In conclusion, although there are important limitations to the study, the data here suggest that there may well be a place for internet virtual groups in the management of some people with trichotillomania. Internet lists may also be of value to family, friends and 'significant others' of people with TTM. Mental health professionals may find that participation in internet support groups provides insight into various conditions. Although participants do not feel misled, there is not a focus on evidence-based advice in these TTM lists, and patients should be advised in detail about this issue before being referred to an internet support group. Conversely, subscribers to internet lists should be educated about the potential value of professional evaluation and evidence-based treatment. A systematic evaluation of the effectiveness of internet support groups in reducing hair pulling and distress, and increasing quality of life, is needed.

Appendix: Comments by subscribers

"This group has helped me to be pull-free for more than 1 month – that is the longest I've ever been pull-free, before this I couldn't even go for one day without pulling."

"The amount of research and knowledge of the participants, as well as practical experiences, has been invaluable in understanding and helping me with trich. The support is amazing!!"

"The only problem is that it's so time consuming to read all the messages and then respond to all the applicable ones..."

"Sometimes I think that talking about it or reading about TTM a lot actually makes me want to pull more..."

"I am involved with someone with TTM... it helps for me to understand what they are all going through and learn from their experiences."

"It is very useful for information on recent research... I live in Australia, and there are very few support groups here, so it's good to be in contact with people all over the world..."

"Over the past seven years, I have found helping the list members very satisfying. I've met electronically, and then sometimes in person, some great people, too."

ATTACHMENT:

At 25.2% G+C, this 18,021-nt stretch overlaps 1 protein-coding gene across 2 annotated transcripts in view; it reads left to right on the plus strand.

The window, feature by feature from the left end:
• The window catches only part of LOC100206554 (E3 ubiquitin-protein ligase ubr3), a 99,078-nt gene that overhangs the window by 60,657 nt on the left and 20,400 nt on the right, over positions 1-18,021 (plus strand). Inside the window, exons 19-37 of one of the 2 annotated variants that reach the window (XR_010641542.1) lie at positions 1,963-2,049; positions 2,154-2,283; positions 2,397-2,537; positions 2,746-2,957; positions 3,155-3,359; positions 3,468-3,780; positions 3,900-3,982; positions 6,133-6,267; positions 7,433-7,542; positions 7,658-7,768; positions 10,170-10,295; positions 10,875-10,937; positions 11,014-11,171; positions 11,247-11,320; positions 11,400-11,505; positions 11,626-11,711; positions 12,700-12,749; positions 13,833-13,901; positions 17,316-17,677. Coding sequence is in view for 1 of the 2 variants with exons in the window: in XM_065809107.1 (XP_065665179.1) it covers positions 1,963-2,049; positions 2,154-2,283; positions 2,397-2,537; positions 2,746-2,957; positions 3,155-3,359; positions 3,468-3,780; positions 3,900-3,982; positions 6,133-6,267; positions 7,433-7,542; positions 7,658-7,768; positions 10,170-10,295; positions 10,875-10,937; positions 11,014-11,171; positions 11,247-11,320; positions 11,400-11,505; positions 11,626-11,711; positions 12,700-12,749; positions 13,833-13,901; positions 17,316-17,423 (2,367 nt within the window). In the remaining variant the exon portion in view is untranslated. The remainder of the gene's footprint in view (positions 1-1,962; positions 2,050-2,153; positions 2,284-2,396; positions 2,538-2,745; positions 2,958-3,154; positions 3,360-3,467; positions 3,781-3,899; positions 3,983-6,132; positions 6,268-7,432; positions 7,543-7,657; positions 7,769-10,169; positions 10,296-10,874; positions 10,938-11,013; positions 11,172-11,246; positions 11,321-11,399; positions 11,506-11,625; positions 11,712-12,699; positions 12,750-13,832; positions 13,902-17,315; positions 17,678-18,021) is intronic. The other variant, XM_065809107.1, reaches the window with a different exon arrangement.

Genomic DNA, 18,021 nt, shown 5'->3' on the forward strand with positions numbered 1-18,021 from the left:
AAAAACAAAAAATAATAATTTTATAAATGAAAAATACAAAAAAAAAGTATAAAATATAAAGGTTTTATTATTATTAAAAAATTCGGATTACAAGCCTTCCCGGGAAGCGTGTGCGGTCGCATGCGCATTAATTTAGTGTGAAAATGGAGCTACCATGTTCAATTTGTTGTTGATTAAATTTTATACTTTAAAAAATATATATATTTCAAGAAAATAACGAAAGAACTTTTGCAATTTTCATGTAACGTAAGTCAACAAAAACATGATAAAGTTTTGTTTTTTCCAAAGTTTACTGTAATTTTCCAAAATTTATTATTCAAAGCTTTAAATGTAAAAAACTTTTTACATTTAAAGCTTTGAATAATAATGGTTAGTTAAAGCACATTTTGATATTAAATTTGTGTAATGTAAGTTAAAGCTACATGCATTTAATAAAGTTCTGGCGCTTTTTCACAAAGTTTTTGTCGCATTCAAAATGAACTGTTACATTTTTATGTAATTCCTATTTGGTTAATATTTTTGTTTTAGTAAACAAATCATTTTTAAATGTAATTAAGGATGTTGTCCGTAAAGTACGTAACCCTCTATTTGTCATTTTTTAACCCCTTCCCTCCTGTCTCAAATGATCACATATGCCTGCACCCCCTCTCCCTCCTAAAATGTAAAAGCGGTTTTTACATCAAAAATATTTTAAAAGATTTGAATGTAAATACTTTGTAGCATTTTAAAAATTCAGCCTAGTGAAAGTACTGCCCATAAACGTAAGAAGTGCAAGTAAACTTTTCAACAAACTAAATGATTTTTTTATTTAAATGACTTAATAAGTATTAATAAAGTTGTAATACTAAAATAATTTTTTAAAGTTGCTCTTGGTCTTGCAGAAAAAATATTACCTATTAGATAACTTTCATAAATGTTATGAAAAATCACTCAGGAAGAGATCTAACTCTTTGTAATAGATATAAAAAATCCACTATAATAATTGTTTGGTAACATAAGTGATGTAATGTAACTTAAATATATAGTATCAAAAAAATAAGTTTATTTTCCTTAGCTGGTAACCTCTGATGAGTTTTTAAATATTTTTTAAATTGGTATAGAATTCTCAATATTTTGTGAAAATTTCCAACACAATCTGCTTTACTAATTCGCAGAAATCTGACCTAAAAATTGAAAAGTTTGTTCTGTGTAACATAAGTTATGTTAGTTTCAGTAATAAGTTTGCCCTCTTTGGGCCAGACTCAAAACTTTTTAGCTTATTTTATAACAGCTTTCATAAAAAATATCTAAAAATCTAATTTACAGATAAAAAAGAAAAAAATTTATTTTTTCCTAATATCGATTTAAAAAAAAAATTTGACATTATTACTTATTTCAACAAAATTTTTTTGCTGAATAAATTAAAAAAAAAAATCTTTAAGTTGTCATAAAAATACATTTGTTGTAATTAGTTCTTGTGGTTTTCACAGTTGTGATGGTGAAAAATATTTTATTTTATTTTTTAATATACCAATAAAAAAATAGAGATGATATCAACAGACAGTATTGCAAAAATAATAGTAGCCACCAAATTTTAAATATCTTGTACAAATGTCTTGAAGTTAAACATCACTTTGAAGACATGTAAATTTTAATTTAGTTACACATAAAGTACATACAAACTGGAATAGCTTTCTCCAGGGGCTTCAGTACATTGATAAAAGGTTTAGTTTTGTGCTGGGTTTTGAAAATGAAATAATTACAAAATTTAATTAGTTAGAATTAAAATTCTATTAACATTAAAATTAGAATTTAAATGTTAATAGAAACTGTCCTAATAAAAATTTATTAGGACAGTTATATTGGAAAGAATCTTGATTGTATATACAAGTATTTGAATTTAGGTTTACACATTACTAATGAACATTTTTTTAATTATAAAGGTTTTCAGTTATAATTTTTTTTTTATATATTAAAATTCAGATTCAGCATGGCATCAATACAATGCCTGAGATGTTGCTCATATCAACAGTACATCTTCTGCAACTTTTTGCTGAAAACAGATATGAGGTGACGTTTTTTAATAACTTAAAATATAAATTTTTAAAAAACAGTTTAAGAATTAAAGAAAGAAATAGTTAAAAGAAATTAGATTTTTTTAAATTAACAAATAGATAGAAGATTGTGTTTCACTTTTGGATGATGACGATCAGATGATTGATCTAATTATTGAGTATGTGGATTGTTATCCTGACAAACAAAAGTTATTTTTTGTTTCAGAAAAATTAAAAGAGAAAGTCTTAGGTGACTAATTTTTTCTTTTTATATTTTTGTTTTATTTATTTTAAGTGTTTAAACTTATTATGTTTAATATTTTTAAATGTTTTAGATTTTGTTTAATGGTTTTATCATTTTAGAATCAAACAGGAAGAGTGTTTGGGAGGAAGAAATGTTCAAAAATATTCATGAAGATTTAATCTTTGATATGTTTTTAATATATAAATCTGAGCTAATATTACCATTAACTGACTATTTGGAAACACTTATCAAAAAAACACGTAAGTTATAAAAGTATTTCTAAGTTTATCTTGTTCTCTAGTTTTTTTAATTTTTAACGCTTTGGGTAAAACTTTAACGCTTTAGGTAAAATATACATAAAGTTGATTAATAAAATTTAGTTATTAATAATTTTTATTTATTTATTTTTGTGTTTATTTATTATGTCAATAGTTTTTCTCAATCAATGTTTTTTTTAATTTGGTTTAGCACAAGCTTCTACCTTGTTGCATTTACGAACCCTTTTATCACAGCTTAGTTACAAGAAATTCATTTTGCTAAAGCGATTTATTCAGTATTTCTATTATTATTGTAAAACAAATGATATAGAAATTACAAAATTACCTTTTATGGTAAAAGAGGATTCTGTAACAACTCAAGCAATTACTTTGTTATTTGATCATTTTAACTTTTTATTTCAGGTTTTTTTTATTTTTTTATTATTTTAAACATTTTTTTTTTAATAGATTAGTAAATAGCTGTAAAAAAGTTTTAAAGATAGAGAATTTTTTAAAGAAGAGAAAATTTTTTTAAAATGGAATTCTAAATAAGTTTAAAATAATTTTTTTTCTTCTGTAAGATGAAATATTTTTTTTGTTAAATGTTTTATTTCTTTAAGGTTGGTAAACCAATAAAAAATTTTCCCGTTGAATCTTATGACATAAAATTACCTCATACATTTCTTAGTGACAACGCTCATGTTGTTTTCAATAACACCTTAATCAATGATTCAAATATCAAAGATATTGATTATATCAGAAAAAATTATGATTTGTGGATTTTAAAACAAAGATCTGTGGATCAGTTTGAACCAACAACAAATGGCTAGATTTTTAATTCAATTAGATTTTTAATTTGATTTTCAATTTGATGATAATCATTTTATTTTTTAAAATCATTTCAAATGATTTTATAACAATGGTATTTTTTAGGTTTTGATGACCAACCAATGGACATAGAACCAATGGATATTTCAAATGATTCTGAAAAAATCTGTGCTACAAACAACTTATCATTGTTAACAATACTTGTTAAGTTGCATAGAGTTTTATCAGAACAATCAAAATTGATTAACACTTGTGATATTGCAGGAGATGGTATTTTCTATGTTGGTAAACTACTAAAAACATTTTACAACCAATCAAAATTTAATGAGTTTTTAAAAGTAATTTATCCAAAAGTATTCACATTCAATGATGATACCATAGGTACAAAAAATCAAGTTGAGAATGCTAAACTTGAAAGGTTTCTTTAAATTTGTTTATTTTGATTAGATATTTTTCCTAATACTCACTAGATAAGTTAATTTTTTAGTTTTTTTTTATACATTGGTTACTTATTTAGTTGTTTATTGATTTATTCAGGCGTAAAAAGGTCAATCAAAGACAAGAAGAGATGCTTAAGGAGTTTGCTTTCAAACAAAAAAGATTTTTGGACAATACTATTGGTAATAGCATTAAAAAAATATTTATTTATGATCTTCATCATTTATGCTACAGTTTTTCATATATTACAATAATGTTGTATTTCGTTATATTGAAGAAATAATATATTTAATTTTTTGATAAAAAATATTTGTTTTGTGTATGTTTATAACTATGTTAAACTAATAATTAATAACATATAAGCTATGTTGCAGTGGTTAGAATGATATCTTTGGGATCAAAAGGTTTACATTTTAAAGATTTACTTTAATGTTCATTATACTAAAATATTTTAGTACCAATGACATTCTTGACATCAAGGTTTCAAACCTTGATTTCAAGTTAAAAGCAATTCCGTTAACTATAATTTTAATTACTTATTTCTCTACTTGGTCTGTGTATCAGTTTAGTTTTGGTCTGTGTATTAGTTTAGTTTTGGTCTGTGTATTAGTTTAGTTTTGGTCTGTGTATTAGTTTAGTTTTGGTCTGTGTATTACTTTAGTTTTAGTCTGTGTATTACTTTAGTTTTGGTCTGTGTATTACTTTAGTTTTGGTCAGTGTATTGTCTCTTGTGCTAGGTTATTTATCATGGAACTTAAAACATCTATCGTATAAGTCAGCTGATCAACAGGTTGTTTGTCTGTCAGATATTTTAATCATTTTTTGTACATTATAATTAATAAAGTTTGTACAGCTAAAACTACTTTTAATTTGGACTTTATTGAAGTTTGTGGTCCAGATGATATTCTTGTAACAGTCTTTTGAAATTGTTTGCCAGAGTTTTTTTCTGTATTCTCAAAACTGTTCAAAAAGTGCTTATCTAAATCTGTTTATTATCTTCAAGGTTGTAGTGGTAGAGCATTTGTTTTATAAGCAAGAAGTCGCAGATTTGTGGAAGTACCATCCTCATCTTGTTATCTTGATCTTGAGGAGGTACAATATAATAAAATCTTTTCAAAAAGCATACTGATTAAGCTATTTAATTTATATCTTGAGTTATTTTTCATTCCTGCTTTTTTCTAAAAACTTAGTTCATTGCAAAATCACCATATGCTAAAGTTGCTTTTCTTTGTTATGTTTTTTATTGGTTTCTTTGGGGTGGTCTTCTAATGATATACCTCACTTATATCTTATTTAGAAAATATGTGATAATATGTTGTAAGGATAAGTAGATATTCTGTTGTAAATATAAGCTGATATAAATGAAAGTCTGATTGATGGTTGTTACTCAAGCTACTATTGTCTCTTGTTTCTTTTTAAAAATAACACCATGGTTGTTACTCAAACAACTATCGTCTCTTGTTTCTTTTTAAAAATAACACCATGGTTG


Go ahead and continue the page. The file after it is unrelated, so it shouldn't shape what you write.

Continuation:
"The group support has also helped me to confront my feelings about this disorder... and use some of the knowledge I've gained to enlighten family members... and talk about it with friends."

"With partial use of the Diet and a few dealing mechanisms I have been able to stop pulling for 5 months now. I thank this mailer."

"It helps me to understand it better so then it's easier to explain to my friends. Also gave me the confidence to go to a doctor."

"As of today I am 123 days absolutely pull free from scalp hair and 7–8 days pull free from my eyelashes and I have stopped pulling my eyebrows. I might not have come so far if it weren't for this support group."

"The support groups that I belong to have helped me to realize that professional help is VERY limited. The best help you can get is from each other and people like John Kender..."


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The authors wish to acknowledge the trichotillomania list owners, John R Kender and Julie Jaarsma-Holdom for their support and for permission to do this study, and would like to thank the subscribers to these lists for participating in this study and for sharing their experiences.

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Correspondence to Belinda R Bruwer.

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The author(s) declare that they have no competing interests.

Authors' contributions

DS contributed to the concept and design of the study. BB carried out the study, conducted an initial analysis and drafted the manuscript. DS revised the analysis and manuscript. Both authors read and approved the final manuscript.

Belinda R Bruwer and Dan J Stein contributed equally to this work.

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Bruwer, B.R., Stein, D.J. A survey of participants in two internet support groups for people with hair-pulling. BMC Psychiatry 5, 37 (2005).